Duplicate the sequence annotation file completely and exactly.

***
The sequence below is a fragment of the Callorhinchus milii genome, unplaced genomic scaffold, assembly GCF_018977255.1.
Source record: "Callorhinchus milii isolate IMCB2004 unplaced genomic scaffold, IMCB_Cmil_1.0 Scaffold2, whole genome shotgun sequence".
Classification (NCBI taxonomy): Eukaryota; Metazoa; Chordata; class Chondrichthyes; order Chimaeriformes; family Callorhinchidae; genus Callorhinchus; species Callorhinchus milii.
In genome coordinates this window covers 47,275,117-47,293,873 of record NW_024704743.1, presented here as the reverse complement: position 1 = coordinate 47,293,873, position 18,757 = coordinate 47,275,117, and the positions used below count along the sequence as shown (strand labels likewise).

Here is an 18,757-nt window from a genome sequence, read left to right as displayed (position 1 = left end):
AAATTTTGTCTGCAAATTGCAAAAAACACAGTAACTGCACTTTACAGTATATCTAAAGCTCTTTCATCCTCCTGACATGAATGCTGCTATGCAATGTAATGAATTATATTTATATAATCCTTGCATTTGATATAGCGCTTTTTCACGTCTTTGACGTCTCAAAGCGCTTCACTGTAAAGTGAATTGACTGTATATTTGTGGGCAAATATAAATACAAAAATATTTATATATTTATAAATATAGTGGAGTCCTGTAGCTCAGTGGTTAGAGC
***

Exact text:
The sequence below is a fragment of the Callorhinchus milii genome, unplaced genomic scaffold, assembly GCF_018977255.1.
Source record: "Callorhinchus milii isolate IMCB2004 unplaced genomic scaffold, IMCB_Cmil_1.0 Scaffold2, whole genome shotgun sequence".
Classification (NCBI taxonomy): Eukaryota; Metazoa; Chordata; class Chondrichthyes; order Chimaeriformes; family Callorhinchidae; genus Callorhinchus; species Callorhinchus milii.
In genome coordinates this window covers 47,275,117-47,293,873 of record NW_024704743.1, presented here as the reverse complement: position 1 = coordinate 47,293,873, position 18,757 = coordinate 47,275,117, and the positions used below count along the sequence as shown (strand labels likewise).

Here is an 18,757-nt window from a genome sequence, read left to right as displayed (position 1 = left end):
AAATTTTGTCTGCAAATTGCAAAAAACACAGTAACTGCACTTTACAGTATATCTAAAGCTCTTTCATCCTCCTGACATGAATGCTGCTATGCAATGTAATGAATTATATTTATATAATCCTTGCATTTGATATAGCGCTTTTTCACGTCTTTGACGTCTCAAAGCGCTTCACTGTAAAGTGAATTGACTGTATATTTGTGGGCAAATATAAATACAAAAATATTTATATATTTATAAATATAGTGGAGTCCTGTAGCTCAGTGGTTAGAGC